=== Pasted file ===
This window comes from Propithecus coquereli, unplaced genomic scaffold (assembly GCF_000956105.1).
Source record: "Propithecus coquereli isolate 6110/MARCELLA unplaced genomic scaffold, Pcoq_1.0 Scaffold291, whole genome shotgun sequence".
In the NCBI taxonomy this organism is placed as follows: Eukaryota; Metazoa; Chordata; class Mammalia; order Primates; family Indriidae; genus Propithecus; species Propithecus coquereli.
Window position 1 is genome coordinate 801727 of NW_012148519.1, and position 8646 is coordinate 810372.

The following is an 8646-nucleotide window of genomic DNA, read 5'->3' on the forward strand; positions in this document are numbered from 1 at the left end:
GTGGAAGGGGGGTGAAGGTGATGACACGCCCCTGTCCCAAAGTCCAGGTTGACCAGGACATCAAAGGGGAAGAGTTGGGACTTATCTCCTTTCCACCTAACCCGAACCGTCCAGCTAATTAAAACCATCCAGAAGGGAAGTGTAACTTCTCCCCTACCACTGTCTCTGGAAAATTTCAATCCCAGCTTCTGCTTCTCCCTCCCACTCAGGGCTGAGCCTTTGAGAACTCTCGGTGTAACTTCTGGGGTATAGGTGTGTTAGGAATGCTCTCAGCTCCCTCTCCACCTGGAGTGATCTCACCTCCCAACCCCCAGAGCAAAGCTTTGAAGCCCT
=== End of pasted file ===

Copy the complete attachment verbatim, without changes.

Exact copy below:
This window comes from Propithecus coquereli, unplaced genomic scaffold (assembly GCF_000956105.1).
Source record: "Propithecus coquereli isolate 6110/MARCELLA unplaced genomic scaffold, Pcoq_1.0 Scaffold291, whole genome shotgun sequence".
In the NCBI taxonomy this organism is placed as follows: Eukaryota; Metazoa; Chordata; class Mammalia; order Primates; family Indriidae; genus Propithecus; species Propithecus coquereli.
Window position 1 is genome coordinate 801727 of NW_012148519.1, and position 8646 is coordinate 810372.

The following is an 8646-nucleotide window of genomic DNA, read 5'->3' on the forward strand; positions in this document are numbered from 1 at the left end:
GTGGAAGGGGGGTGAAGGTGATGACACGCCCCTGTCCCAAAGTCCAGGTTGACCAGGACATCAAAGGGGAAGAGTTGGGACTTATCTCCTTTCCACCTAACCCGAACCGTCCAGCTAATTAAAACCATCCAGAAGGGAAGTGTAACTTCTCCCCTACCACTGTCTCTGGAAAATTTCAATCCCAGCTTCTGCTTCTCCCTCCCACTCAGGGCTGAGCCTTTGAGAACTCTCGGTGTAACTTCTGGGGTATAGGTGTGTTAGGAATGCTCTCAGCTCCCTCTCCACCTGGAGTGATCTCACCTCCCAACCCCCAGAGCAAAGCTTTGAAGCCCT